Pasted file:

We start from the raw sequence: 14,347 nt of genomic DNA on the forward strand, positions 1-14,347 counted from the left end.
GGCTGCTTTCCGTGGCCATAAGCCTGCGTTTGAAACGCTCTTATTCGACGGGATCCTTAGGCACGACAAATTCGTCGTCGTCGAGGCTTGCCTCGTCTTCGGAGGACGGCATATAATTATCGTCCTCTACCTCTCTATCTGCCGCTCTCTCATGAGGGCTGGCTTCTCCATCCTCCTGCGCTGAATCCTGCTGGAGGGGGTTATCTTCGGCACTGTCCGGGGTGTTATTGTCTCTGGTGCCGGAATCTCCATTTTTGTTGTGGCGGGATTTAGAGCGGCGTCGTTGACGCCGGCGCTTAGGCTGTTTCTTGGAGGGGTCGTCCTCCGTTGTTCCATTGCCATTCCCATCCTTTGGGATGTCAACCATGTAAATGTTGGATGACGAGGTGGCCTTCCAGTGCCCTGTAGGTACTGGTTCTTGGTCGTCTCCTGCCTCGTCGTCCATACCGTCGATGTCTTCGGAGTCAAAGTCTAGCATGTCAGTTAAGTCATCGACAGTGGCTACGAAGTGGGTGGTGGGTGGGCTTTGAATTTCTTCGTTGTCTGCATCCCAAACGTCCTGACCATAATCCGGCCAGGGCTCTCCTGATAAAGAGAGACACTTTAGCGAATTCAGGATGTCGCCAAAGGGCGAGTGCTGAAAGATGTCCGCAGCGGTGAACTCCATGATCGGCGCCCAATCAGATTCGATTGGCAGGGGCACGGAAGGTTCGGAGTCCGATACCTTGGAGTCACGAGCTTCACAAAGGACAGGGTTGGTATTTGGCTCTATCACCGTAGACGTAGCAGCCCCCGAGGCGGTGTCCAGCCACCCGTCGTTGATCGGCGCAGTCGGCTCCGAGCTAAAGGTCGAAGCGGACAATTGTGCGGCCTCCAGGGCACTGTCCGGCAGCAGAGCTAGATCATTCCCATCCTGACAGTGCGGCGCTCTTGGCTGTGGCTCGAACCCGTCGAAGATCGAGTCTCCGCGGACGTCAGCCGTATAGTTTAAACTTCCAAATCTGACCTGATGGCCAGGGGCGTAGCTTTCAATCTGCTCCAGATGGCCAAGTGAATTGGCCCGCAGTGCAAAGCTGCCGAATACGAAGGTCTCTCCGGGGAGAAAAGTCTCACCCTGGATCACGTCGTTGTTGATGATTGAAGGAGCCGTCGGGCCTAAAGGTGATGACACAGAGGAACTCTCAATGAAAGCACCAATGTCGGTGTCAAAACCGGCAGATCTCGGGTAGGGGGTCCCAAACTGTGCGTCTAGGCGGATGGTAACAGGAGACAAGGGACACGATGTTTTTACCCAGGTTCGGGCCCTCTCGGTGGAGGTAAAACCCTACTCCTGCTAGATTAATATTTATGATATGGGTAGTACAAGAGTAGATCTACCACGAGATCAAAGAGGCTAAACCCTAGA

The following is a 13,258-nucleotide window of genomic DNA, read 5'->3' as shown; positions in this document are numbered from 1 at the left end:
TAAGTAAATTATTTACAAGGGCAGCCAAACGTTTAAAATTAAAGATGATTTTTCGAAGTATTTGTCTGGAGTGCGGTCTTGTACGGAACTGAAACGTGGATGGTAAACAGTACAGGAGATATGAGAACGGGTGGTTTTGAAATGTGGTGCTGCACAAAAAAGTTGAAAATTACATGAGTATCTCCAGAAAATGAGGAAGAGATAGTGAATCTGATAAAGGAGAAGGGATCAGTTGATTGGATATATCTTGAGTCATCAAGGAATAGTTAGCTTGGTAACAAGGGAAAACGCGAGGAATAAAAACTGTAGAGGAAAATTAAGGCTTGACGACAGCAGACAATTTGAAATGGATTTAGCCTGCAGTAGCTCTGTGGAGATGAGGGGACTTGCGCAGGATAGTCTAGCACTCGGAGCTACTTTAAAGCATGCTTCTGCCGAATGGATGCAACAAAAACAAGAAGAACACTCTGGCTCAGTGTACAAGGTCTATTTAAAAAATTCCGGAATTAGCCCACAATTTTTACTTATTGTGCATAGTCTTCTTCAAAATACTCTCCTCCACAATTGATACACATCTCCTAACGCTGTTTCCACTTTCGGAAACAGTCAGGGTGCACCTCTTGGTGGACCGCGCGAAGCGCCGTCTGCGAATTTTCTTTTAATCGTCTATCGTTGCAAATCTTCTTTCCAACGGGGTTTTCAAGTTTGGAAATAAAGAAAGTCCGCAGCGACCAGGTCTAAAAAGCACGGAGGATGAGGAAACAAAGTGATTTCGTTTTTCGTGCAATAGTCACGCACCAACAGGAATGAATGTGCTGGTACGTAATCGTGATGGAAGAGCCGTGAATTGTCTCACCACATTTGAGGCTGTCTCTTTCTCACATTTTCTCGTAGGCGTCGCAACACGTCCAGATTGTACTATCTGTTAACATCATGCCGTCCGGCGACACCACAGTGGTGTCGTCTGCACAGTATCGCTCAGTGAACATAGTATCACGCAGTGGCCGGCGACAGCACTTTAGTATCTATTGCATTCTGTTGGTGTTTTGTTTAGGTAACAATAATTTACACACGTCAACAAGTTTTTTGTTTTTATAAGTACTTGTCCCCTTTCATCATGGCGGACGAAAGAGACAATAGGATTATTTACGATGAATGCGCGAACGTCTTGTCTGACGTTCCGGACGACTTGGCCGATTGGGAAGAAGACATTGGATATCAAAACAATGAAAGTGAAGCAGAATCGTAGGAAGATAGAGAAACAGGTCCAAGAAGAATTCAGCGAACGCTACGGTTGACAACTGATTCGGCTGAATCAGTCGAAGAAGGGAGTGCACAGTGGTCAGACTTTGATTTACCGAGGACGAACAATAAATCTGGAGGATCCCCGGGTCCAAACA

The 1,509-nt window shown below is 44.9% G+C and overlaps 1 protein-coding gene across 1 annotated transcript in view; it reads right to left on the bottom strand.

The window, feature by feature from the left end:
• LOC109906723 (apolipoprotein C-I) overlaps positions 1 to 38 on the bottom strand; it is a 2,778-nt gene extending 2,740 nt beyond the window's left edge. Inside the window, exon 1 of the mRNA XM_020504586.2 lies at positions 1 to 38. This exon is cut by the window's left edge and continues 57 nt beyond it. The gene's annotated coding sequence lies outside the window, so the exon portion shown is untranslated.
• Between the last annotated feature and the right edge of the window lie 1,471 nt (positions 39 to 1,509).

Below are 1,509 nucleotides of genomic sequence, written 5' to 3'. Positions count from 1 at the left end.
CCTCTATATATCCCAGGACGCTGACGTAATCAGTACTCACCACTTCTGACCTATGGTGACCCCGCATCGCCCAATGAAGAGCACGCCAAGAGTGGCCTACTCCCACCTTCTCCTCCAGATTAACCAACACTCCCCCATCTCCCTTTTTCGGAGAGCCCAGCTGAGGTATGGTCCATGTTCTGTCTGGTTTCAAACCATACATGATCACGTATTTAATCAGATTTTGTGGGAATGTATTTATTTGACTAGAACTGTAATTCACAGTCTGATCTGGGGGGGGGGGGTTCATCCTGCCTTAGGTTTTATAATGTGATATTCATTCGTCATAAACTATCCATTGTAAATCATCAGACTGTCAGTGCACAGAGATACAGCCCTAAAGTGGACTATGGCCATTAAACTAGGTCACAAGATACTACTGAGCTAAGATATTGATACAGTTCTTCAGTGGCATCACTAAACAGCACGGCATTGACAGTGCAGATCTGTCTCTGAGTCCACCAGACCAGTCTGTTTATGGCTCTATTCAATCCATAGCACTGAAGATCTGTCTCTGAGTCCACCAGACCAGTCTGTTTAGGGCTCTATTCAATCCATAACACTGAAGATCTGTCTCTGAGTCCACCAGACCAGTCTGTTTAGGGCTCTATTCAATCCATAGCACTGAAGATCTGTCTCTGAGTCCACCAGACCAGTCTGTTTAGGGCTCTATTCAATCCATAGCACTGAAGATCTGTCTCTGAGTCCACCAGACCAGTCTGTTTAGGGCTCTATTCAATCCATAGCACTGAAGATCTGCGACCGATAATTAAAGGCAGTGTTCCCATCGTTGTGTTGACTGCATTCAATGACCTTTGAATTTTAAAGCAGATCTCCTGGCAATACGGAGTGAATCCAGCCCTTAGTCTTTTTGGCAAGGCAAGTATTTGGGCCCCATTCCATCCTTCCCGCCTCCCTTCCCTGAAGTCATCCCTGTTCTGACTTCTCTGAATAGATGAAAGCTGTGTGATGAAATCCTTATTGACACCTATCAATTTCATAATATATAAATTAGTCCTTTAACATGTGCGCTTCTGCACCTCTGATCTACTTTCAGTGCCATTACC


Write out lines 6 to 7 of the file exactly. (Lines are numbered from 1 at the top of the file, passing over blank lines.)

The window, feature by feature from the left end:
• LOC109906723 (apolipoprotein C-I) overlaps positions 1 to 38 on the bottom strand; it is a 2,778-nt gene extending 2,740 nt beyond the window's left edge. Inside the window, exon 1 of the mRNA XM_020504586.2 lies at positions 1 to 38. This exon is cut by the window's left edge and continues 57 nt beyond it. The gene's annotated coding sequence lies outside the window, so the exon portion shown is untranslated.